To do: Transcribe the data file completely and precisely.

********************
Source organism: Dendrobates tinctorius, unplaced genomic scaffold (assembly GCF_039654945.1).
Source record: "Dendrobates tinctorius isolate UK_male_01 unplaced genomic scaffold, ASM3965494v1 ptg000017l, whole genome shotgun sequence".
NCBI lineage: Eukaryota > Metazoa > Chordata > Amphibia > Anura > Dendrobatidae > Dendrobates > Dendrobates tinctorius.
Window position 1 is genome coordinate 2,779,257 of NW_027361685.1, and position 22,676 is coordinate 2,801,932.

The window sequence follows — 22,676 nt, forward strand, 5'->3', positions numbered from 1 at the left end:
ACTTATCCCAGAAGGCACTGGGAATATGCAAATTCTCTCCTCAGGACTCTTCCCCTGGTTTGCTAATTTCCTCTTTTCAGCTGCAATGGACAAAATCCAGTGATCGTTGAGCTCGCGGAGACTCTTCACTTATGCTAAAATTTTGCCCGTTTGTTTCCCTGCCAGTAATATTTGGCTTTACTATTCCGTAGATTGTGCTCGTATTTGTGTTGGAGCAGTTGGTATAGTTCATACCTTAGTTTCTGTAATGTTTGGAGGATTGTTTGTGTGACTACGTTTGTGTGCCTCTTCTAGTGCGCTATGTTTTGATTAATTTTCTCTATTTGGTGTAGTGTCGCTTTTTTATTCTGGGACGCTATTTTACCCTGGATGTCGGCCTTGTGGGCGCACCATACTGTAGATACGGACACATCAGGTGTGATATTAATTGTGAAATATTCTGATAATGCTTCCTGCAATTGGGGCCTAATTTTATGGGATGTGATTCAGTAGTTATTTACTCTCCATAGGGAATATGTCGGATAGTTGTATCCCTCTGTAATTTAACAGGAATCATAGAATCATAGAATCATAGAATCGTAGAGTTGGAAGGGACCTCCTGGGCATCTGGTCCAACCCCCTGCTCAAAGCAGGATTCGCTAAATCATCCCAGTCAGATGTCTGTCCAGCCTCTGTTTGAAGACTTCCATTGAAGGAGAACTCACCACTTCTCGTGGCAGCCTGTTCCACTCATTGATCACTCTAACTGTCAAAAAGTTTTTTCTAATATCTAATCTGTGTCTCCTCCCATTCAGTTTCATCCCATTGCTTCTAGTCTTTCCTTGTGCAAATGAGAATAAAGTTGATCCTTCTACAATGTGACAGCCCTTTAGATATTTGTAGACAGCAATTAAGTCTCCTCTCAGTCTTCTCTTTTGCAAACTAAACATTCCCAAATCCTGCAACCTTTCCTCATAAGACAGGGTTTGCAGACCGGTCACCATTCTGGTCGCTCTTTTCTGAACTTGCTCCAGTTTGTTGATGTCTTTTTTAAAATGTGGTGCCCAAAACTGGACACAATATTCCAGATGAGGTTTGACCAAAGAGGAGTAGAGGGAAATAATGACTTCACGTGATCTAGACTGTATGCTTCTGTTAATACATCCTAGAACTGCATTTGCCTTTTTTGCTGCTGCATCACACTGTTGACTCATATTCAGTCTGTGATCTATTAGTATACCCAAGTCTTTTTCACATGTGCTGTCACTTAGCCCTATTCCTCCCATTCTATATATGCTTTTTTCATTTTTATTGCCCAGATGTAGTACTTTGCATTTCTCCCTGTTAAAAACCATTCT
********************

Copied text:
Source organism: Dendrobates tinctorius, unplaced genomic scaffold (assembly GCF_039654945.1).
Source record: "Dendrobates tinctorius isolate UK_male_01 unplaced genomic scaffold, ASM3965494v1 ptg000017l, whole genome shotgun sequence".
NCBI lineage: Eukaryota > Metazoa > Chordata > Amphibia > Anura > Dendrobatidae > Dendrobates > Dendrobates tinctorius.
Window position 1 is genome coordinate 2,779,257 of NW_027361685.1, and position 22,676 is coordinate 2,801,932.

The window sequence follows — 22,676 nt, forward strand, 5'->3', positions numbered from 1 at the left end:
ACTTATCCCAGAAGGCACTGGGAATATGCAAATTCTCTCCTCAGGACTCTTCCCCTGGTTTGCTAATTTCCTCTTTTCAGCTGCAATGGACAAAATCCAGTGATCGTTGAGCTCGCGGAGACTCTTCACTTATGCTAAAATTTTGCCCGTTTGTTTCCCTGCCAGTAATATTTGGCTTTACTATTCCGTAGATTGTGCTCGTATTTGTGTTGGAGCAGTTGGTATAGTTCATACCTTAGTTTCTGTAATGTTTGGAGGATTGTTTGTGTGACTACGTTTGTGTGCCTCTTCTAGTGCGCTATGTTTTGATTAATTTTCTCTATTTGGTGTAGTGTCGCTTTTTTATTCTGGGACGCTATTTTACCCTGGATGTCGGCCTTGTGGGCGCACCATACTGTAGATACGGACACATCAGGTGTGATATTAATTGTGAAATATTCTGATAATGCTTCCTGCAATTGGGGCCTAATTTTATGGGATGTGATTCAGTAGTTATTTACTCTCCATAGGGAATATGTCGGATAGTTGTATCCCTCTGTAATTTAACAGGAATCATAGAATCATAGAATCATAGAATCGTAGAGTTGGAAGGGACCTCCTGGGCATCTGGTCCAACCCCCTGCTCAAAGCAGGATTCGCTAAATCATCCCAGTCAGATGTCTGTCCAGCCTCTGTTTGAAGACTTCCATTGAAGGAGAACTCACCACTTCTCGTGGCAGCCTGTTCCACTCATTGATCACTCTAACTGTCAAAAAGTTTTTTCTAATATCTAATCTGTGTCTCCTCCCATTCAGTTTCATCCCATTGCTTCTAGTCTTTCCTTGTGCAAATGAGAATAAAGTTGATCCTTCTACAATGTGACAGCCCTTTAGATATTTGTAGACAGCAATTAAGTCTCCTCTCAGTCTTCTCTTTTGCAAACTAAACATTCCCAAATCCTGCAACCTTTCCTCATAAGACAGGGTTTGCAGACCGGTCACCATTCTGGTCGCTCTTTTCTGAACTTGCTCCAGTTTGTTGATGTCTTTTTTAAAATGTGGTGCCCAAAACTGGACACAATATTCCAGATGAGGTTTGACCAAAGAGGAGTAGAGGGAAATAATGACTTCACGTGATCTAGACTGTATGCTTCTGTTAATACATCCTAGAACTGCATTTGCCTTTTTTGCTGCTGCATCACACTGTTGACTCATATTCAGTCTGTGATCTATTAGTATACCCAAGTCTTTTTCACATGTGCTGTCACTTAGCCCTATTCCTCCCATTCTATATATGCTTTTTTCATTTTTATTGCCCAGATGTAGTACTTTGCATTTCTCCCTGTTAAAAACCATTCT